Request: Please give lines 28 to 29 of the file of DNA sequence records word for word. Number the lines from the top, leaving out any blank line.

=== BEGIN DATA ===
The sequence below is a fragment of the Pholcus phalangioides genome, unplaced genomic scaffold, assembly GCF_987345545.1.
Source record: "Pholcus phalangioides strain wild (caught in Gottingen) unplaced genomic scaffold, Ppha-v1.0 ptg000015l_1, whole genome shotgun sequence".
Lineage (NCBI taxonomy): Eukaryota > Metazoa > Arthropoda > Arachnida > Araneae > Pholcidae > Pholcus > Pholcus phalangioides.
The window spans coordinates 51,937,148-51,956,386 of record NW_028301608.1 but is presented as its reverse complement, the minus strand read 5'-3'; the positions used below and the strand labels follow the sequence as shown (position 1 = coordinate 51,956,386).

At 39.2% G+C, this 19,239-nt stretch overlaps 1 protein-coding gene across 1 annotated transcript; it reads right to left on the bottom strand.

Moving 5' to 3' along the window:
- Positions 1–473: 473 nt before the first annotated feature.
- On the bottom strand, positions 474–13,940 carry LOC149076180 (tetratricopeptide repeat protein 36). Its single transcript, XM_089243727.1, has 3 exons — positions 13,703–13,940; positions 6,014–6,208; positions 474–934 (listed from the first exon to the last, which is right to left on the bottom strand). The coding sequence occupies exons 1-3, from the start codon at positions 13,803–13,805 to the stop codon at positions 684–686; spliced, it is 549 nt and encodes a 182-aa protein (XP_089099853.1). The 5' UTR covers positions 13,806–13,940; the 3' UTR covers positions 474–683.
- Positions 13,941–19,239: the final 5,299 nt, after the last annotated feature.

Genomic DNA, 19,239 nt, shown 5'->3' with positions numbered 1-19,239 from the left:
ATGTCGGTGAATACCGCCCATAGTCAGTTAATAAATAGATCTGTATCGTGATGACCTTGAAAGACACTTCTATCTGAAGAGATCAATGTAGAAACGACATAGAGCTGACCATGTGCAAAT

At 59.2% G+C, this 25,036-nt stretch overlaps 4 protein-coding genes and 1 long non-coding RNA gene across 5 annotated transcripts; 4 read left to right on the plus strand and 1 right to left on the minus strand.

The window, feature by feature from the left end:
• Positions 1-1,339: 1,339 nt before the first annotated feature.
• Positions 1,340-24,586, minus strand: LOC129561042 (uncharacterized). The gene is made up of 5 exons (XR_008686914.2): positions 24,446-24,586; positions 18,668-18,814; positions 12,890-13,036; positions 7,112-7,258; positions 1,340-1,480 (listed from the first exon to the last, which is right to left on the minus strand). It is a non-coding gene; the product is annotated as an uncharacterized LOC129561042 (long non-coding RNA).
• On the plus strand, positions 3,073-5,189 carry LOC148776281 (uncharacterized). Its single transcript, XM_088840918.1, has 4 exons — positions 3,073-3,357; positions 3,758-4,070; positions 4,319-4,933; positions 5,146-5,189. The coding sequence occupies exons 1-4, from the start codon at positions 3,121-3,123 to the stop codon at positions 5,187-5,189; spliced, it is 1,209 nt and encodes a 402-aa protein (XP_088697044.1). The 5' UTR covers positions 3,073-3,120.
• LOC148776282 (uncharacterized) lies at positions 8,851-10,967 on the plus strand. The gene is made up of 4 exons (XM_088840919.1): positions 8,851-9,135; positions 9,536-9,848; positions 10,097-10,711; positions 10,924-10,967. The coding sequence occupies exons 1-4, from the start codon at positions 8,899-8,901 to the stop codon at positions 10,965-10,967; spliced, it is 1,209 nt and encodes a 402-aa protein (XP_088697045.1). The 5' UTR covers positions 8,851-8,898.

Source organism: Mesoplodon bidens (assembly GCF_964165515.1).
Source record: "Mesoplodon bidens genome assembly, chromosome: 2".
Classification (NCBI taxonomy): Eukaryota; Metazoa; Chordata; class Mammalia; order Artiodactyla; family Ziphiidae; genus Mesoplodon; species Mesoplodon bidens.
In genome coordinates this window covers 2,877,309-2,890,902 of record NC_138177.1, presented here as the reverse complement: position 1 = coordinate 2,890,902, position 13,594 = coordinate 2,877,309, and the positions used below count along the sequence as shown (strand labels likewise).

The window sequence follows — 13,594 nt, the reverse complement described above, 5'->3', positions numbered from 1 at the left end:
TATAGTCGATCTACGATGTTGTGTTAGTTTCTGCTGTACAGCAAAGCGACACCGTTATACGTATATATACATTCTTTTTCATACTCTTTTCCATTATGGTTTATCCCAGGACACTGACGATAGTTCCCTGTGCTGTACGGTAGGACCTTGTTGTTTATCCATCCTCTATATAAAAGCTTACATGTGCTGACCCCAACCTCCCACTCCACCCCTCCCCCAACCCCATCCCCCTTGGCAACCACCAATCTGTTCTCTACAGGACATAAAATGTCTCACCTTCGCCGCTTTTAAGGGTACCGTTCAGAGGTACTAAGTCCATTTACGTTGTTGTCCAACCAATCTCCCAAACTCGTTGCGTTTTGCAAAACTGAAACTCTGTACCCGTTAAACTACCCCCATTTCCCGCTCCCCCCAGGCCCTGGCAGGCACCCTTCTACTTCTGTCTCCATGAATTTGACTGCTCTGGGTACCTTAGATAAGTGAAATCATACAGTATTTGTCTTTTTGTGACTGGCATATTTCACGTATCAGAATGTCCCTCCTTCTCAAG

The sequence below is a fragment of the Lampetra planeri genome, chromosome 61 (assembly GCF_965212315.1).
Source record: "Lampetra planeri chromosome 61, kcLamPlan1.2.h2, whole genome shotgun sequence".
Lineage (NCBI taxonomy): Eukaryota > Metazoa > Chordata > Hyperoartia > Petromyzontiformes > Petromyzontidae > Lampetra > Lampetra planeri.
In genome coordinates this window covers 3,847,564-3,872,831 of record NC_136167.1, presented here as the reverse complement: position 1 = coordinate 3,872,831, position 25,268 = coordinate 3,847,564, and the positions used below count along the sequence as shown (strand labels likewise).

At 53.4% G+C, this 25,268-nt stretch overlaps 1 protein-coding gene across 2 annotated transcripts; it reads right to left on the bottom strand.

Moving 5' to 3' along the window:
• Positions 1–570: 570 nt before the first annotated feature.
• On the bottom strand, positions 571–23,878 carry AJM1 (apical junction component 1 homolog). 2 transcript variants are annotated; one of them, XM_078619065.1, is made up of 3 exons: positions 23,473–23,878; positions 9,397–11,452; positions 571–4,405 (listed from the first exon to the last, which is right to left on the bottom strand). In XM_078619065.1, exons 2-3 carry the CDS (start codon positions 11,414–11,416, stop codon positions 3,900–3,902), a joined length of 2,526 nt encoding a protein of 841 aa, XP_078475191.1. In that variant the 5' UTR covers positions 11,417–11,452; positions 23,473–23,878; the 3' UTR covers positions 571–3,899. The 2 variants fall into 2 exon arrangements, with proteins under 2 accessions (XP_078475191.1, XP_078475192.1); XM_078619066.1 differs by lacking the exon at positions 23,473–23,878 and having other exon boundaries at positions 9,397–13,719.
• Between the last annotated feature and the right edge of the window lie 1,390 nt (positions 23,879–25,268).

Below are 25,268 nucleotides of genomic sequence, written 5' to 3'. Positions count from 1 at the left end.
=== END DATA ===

At 53.4% G+C, this 25,268-nt stretch overlaps 1 protein-coding gene across 2 annotated transcripts; it reads right to left on the bottom strand.

Moving 5' to 3' along the window: